Brother’s book looks at former criminal life

Michael Clarke is pictured with his family in happier times
Michael Clarke is pictured with his family in happier times

THE BROTHER of an Eastbourne man who died in a Filipino jail has written a book of their lives.

Michael Clarke died in May 2005 from tuberculosis – the year he was due to be released after serving ten years of a 16 year sentence for promoting child prostitution.

He had been running the Paradise Express travel business from an office in Cavendish Place, Eastbourne, promoting holidays to the Philippines for Brits. But he was arrested in 1995 and sentenced.

Michael insisted he was innocent and had been wrongly convicted and turned to Christianity before being baptised in an oil drum in New Bilibid Prison.

Last week his younger brother David published a book called Converted on LSD Trip, which charts how the two siblings were both criminals and suffered from manic depression before turning from crime to Christianity.

David says he turned his life around after a bad trip on LSDS in 1970 and hopes the book could be of help to magistrates, judges, police officers, those working with people with mental health as well as helping reform criminals.

Michael was baptised while imprisoned in the Philippines in 2000 and penned a tribute in his brother’s book before he died.

In it he spoke of the months leading up to his arrest and incarceration.

He wrote, “As a tourist I first stayed in Angeles and Olongapo Cities and was amazed at the abundance of “Girlie” bars and nightlife. It was crystal clear that sex was on the menu at a very low price. On my return to England I formed my very own travel business, the aim of which was to offer low cost holidays to my fellow countrymen. I thought I was on to a winner, because there are no such things as “Girlie” bars in England.

“To cut the story short, within a few months my business was up and running and I returned to the Philippines to welcome my first influx of customers. On June 5 1995 I was arrested for promoting child prostitution and later sentenced to 14 to 16 years imprisonment.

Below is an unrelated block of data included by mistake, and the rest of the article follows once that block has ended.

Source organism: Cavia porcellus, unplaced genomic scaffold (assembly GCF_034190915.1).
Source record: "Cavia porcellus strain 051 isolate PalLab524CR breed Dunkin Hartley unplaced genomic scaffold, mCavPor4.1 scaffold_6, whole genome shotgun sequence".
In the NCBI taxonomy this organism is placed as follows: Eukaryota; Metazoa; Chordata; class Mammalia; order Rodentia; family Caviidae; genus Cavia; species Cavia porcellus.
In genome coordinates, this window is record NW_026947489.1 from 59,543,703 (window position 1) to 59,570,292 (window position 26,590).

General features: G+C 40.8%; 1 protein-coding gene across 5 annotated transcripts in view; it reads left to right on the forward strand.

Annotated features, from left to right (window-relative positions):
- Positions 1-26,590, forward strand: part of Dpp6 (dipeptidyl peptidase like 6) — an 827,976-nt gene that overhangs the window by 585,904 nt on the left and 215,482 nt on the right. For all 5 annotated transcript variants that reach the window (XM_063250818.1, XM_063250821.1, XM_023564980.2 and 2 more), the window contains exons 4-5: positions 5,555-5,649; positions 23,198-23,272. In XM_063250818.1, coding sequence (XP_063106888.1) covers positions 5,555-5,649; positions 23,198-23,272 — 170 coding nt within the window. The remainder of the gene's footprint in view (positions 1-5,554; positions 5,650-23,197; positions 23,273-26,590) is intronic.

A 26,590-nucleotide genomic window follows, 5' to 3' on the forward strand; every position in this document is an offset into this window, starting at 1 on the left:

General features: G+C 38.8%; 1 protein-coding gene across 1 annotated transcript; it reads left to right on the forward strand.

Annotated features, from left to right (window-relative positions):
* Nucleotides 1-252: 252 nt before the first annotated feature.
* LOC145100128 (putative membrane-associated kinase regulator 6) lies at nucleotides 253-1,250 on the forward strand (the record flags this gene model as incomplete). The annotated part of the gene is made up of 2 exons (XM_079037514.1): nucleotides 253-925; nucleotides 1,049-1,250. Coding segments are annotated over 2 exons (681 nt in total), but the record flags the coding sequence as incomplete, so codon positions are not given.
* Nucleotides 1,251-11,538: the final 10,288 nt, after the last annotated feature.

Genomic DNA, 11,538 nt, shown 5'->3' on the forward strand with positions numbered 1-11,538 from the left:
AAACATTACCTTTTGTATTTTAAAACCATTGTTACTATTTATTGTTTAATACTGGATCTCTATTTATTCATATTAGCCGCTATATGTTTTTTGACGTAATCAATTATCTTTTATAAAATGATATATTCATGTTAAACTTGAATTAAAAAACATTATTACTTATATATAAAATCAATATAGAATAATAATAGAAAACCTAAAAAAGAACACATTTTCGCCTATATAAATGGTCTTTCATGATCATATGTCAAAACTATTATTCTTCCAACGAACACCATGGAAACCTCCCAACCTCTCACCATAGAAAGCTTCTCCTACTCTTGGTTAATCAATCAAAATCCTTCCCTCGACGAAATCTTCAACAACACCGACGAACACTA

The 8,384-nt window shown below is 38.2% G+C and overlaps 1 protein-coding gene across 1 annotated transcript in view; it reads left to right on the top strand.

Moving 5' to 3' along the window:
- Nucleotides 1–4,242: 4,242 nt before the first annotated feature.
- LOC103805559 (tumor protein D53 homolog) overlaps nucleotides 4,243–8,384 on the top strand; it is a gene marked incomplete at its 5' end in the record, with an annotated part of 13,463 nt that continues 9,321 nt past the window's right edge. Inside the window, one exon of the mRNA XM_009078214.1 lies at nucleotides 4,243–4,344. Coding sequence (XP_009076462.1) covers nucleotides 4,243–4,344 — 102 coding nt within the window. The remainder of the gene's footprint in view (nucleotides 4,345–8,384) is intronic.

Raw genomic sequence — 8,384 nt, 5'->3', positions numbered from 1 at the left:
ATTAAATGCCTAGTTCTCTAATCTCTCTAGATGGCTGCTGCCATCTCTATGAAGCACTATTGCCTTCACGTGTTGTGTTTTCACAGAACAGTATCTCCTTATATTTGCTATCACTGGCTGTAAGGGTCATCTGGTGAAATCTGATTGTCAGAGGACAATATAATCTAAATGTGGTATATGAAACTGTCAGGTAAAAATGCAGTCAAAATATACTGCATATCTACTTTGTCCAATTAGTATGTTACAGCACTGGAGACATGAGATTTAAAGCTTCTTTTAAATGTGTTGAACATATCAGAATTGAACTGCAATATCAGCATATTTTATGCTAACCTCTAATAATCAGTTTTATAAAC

“I have and always will protested my innocence. There were no child victims or child complainants; my reference to girls was only a general reference to girls as in Spice Girls, the pop group. I was not promoting children.

“After this, as you can imagine, I was very bitter and full of hate. Why, why, why have I been wrongly convicted, I would ask myself? I just could not understand why God would allow such a thing. Suicide was constantly on my mind.”

Michael said he became born again in prison and gave him the “faith and the ability to repent from my former life”.

“Even though they know that I was charged and convicted for a crime that was totally fabricated, it doesn’t alter the fact that the life I was then living was saturated in sinn,” said Michael.

David said this week, “The story is real, remarkable, and demonstrates the goodness, and mercy of God, in saving one through Jesus Christ, and the severity of God in leaving another to himself. But now it is as though Michael too had been plucked, like a brand from the burning fire.”

David, who also campaigned for his brother’s release from jail, is also offering to give talks on his and his brother’s experience and anyone wishing to contact him can do so by emailing